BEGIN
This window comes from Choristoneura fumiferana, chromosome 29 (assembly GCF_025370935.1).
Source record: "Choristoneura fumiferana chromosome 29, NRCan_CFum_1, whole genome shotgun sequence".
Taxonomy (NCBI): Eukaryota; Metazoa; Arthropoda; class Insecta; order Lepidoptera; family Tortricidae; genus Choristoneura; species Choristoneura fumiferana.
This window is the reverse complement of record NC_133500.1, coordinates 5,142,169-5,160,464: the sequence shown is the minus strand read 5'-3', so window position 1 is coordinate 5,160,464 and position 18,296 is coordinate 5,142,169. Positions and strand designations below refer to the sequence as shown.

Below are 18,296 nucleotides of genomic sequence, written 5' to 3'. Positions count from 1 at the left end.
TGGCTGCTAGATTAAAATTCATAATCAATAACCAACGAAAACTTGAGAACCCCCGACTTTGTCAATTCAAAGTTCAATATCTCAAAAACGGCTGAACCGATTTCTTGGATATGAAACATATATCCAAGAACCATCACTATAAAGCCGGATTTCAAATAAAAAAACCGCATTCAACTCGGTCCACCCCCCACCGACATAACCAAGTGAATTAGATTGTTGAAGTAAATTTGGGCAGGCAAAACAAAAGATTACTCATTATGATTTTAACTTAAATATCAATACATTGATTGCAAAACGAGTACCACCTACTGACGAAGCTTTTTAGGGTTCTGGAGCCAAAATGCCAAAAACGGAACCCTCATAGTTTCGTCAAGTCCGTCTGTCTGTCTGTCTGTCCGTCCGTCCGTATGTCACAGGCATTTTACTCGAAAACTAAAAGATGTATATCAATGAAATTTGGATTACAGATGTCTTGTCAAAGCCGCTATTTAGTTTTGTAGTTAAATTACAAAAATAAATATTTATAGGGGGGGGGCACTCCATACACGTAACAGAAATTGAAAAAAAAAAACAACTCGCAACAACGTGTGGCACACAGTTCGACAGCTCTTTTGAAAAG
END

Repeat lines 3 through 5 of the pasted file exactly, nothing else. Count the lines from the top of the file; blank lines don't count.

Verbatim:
Taxonomy (NCBI): Eukaryota; Metazoa; Arthropoda; class Insecta; order Lepidoptera; family Tortricidae; genus Choristoneura; species Choristoneura fumiferana.
This window is the reverse complement of record NC_133500.1, coordinates 5,142,169-5,160,464: the sequence shown is the minus strand read 5'-3', so window position 1 is coordinate 5,160,464 and position 18,296 is coordinate 5,142,169. Positions and strand designations below refer to the sequence as shown.

Below are 18,296 nucleotides of genomic sequence, written 5' to 3'. Positions count from 1 at the left end.